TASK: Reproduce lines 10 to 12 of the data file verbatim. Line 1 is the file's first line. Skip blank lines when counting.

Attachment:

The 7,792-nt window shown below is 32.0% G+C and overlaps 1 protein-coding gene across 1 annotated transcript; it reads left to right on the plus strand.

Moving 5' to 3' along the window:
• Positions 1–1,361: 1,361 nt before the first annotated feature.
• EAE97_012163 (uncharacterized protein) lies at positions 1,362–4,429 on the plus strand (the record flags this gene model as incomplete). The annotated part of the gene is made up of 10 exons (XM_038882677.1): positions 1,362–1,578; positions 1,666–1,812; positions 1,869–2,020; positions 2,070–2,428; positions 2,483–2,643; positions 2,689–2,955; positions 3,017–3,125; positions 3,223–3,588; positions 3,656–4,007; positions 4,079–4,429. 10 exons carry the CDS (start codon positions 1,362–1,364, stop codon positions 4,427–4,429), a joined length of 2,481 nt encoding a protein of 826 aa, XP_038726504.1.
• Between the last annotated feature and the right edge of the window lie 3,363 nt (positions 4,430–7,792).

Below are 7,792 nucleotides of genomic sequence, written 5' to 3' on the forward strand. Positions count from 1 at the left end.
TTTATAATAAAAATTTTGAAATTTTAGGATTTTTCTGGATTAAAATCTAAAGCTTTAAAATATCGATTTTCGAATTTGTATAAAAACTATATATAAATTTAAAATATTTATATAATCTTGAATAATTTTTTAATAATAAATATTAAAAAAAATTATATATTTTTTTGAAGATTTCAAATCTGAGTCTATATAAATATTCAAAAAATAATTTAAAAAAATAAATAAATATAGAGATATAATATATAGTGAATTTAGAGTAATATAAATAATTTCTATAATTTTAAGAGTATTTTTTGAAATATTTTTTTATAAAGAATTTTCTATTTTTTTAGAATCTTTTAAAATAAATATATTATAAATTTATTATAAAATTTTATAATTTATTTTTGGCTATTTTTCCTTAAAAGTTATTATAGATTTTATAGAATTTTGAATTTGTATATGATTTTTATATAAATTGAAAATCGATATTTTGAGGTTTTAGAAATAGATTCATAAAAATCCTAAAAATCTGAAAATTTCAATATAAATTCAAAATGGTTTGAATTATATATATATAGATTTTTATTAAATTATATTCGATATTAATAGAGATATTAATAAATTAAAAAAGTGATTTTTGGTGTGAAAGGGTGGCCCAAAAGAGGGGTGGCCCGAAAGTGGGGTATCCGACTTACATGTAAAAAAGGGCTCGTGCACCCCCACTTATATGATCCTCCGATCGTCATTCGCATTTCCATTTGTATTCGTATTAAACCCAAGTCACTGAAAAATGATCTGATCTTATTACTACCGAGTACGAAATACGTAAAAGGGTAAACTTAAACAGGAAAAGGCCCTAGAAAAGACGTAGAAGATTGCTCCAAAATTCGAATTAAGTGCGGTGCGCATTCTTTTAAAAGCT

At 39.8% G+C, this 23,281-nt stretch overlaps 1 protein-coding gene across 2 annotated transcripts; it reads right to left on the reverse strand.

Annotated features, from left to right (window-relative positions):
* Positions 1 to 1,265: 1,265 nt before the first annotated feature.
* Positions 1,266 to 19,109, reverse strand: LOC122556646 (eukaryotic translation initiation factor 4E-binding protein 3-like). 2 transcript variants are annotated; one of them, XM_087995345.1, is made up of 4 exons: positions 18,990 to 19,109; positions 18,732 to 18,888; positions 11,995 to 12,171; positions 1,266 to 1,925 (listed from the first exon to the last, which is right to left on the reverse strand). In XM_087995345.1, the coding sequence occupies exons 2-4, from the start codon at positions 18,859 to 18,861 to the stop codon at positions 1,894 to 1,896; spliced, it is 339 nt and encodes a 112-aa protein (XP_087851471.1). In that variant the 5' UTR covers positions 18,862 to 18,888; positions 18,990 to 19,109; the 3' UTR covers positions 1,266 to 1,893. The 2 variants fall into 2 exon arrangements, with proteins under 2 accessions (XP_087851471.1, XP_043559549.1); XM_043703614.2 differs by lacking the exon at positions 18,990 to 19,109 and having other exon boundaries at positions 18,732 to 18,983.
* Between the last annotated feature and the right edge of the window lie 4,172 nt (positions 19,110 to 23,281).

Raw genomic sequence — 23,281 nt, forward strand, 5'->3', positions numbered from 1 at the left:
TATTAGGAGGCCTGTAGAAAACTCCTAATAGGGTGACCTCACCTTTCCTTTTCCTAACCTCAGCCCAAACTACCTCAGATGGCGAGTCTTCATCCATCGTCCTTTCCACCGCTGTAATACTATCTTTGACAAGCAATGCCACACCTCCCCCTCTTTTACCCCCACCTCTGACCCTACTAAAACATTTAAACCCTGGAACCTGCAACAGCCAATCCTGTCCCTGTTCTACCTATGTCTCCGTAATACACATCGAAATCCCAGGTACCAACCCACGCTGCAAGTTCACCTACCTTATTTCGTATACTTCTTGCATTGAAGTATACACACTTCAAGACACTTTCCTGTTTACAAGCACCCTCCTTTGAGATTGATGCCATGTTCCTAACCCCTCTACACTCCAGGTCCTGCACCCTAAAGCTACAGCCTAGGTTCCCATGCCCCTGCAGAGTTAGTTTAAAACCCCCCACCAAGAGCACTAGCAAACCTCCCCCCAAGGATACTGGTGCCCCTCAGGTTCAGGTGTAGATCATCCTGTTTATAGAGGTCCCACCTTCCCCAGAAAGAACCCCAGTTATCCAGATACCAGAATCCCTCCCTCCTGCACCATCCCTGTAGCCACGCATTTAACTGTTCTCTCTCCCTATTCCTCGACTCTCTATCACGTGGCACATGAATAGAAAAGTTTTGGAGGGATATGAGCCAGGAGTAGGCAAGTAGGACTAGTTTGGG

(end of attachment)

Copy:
* Positions 1 to 1,265: 1,265 nt before the first annotated feature.
* Positions 1,266 to 19,109, reverse strand: LOC122556646 (eukaryotic translation initiation factor 4E-binding protein 3-like). 2 transcript variants are annotated; one of them, XM_087995345.1, is made up of 4 exons: positions 18,990 to 19,109; positions 18,732 to 18,888; positions 11,995 to 12,171; positions 1,266 to 1,925 (listed from the first exon to the last, which is right to left on the reverse strand). In XM_087995345.1, the coding sequence occupies exons 2-4, from the start codon at positions 18,859 to 18,861 to the stop codon at positions 1,894 to 1,896; spliced, it is 339 nt and encodes a 112-aa protein (XP_087851471.1). In that variant the 5' UTR covers positions 18,862 to 18,888; positions 18,990 to 19,109; the 3' UTR covers positions 1,266 to 1,893. The 2 variants fall into 2 exon arrangements, with proteins under 2 accessions (XP_087851471.1, XP_043559549.1); XM_043703614.2 differs by lacking the exon at positions 18,990 to 19,109 and having other exon boundaries at positions 18,732 to 18,983.
* Between the last annotated feature and the right edge of the window lie 4,172 nt (positions 19,110 to 23,281).